Unburnt powder - problem?

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Unburnt powder - problem?

Post by bdas on 3/24/2017, 3:38 pm

I was shooting last night and noticed (not for the first time) that, when I was done, there was a sprinkling of what appeared to be unburnt Bullseye powder on the bench.  I was shooting 2 different loads... 40 rounds of 200gr LSWC over 4.0gr Bullseye, and 60 rounds of 185gr button nose over 4.3gr Bullseye.  Both loads seemed to be reasonably accurate (all shots indoors at 25yds).  I shot 556/600 including a highlight of a 96 slow fire (plus some extra rapid fire training strings), so it doesn't seem to be adversely affecting accuracy.  

What, if anything, does a small amount of unburnt powder on the bench indicate?  Do others see this?  Is it a problem?  Am I doing something wrong during my reloading process?


Last edited by bdas on 3/24/2017, 7:43 pm; edited 1 time in total (Reason for editing : Fixing goofy typo)

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Re: Unburnt powder - problem?

Post by LenV on 3/24/2017, 3:45 pm

Perfectly normal for Bullseye powder. I usually look like someone sprinkled pepper all over my shooting arm.

Len
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Re: Unburnt powder - problem?

Post by Aprilian on 3/24/2017, 4:03 pm

Watch the 1911 slow motion video here.  You can tell it is bullseye powder by the shape of the grains.  https://www.trippresearch.com/tech/video.html
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Re: Unburnt powder - problem?

Post by Jon Eulette on 3/24/2017, 4:14 pm

Just like Len, I'm covered with  BE powder. My 3.4gr loads are the worst. My shots are all on call. I just accept it and shoot 10's Smile
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Re: Unburnt powder - problem?

Post by Sc0 on 3/24/2017, 4:15 pm

BE86 imho leaves more residue

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Re: Unburnt powder - problem?

Post by C.Perkins on 3/24/2017, 5:35 pm

With Bullseye powder it is the nature of the beast.
Back when all I shot was 200gr LSWC over 3.6gr of BE, my right arm did look like someone sprinkled pepper on it.
Now I shoot 185gr jacketed over 4.8gr of BE and it is less but still there.
Bullseye works and I pay no attention to the residue.
Use it and be happy.

Clarence
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Re: Unburnt powder - problem?

Post by bdas on 3/24/2017, 7:41 pm

Great. Thanks for the replies. Glad to hear that it's not just me.

Dave

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Re: Unburnt powder - problem?

Post by desben on 3/24/2017, 9:25 pm

When I loaded 38 special with a light charge of hp-38, I'd find little yellow flakes in the barrel, under the extractor star, in the crane's pivot, on the bench, everywhere. Accuracy was good, but it required more cleaning. That problem went away when I started using WST: it burns completely.
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Re: Unburnt powder - problem?

Post by john bickar on 3/24/2017, 9:49 pm

Jon Eulette wrote:Just like Len, I'm covered with  BE powder. My 3.4gr loads are the worst. My shots are all on call. I just accept it and shoot 10's Smile
Jon

That's not entirely true; sometimes you shoot Xs.
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Re: Unburnt powder - problem?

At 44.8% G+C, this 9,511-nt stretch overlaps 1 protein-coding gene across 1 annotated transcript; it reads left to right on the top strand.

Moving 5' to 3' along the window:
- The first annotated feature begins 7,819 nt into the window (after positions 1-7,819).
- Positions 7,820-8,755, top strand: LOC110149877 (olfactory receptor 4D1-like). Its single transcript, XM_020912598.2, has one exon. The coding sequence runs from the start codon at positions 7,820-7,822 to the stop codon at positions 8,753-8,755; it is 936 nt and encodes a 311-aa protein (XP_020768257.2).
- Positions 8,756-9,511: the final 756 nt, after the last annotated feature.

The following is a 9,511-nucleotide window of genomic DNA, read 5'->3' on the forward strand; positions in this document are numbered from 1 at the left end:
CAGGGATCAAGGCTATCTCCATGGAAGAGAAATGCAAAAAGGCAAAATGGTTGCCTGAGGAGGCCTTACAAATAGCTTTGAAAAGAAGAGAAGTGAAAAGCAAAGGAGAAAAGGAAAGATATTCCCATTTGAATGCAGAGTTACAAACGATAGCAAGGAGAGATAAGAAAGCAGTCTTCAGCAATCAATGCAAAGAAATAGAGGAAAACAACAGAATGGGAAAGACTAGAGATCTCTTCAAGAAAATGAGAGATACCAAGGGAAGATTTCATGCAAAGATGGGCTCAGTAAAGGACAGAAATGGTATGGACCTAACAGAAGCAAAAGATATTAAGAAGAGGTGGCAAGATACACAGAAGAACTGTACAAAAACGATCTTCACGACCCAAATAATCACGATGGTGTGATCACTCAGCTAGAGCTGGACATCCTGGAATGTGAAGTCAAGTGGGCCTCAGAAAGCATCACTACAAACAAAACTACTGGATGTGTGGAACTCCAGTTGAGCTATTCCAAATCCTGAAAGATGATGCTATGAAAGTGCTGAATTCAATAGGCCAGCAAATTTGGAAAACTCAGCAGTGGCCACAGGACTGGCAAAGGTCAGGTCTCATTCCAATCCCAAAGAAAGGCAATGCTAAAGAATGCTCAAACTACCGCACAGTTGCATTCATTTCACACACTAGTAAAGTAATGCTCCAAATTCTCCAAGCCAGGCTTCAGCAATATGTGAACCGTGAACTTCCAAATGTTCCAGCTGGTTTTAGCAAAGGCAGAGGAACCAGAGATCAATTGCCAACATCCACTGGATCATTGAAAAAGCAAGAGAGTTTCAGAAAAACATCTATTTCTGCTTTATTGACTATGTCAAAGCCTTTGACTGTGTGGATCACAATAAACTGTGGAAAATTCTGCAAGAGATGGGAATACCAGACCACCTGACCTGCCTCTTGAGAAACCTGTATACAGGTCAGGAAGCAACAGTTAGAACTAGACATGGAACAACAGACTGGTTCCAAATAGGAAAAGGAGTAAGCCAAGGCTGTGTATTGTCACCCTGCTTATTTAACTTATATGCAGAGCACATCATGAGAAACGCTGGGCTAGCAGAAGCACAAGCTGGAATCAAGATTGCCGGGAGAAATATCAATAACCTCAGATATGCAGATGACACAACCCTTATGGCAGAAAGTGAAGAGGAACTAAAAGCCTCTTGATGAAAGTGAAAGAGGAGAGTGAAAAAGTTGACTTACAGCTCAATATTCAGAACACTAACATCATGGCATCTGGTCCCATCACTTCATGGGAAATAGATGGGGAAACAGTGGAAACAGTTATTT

Post by Gary Wells on 3/24/2017, 10:53 pm

I, maybe mistakenly, thought that unburnt powder was generally the result of too light of a powder load. I generally load 3.8 grs of Alliant BE behind a 185 gr button & I've never noticed any unburnt powder but if I cut back on the powder to 3.6 grs it looked like I was armed with a pepper shaker.  Wilson Combat generally use 4.8-5.0 of BE behind a 200 gr LSWC as their test load for all or most of their guns & that also is the recipe for BW's signature load. Now I am not implying that those loads are the equal of what most bullseye shooters use, but there not that bad of a load either.


Last edited by Gary Wells on 3/25/2017, 9:47 am; edited 1 time in total

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Re: Unburnt powder - problem?

Post by Wobbley on 3/24/2017, 11:08 pm

It isn't just 45s and 38s.  One day after shooting our indoor match of two relays of 5 shooters per, we swept up the 22 cases.  Someone dropped a match in the pile and we got a rather large flare.
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Re: Unburnt powder - problem?

Post by john bickar on 3/24/2017, 11:51 pm

Wobbley wrote:It isn't just 45s and 38s.  One day after shooting our indoor match of two relays of 5 shooters per, we swept up the 22 cases.  Someone dropped a match in the pile and we got a rather large flare.
SWIM* used to do that at the US Olympic Training Center sometimes after shooting 1,000 rounds of .22 short in a day.

*someone who isn't me
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Re: Unburnt powder - problem?

Post by Keyholed on 3/25/2017, 5:31 am

Most ranges are coated in a fine layer of unburnt powder. I've seen a range fire occur from loose-pile commercial carpet being used on bench surfaces. Shooter claimed it ignited from muzzle flash, but I suspect some degree of idiocy was involved. Regardless, a few shooters stood around looking at the fire, taking pictures on their cell phones. In a couple minutes it went from "ha ha look at that" to completely out of control. Nearly burned the range down. The place was supposed to have had a rangemaster on duty (it was a pay-to-play place)--Lord knows what that guy was doing, because he sure wasn't supervising the range.

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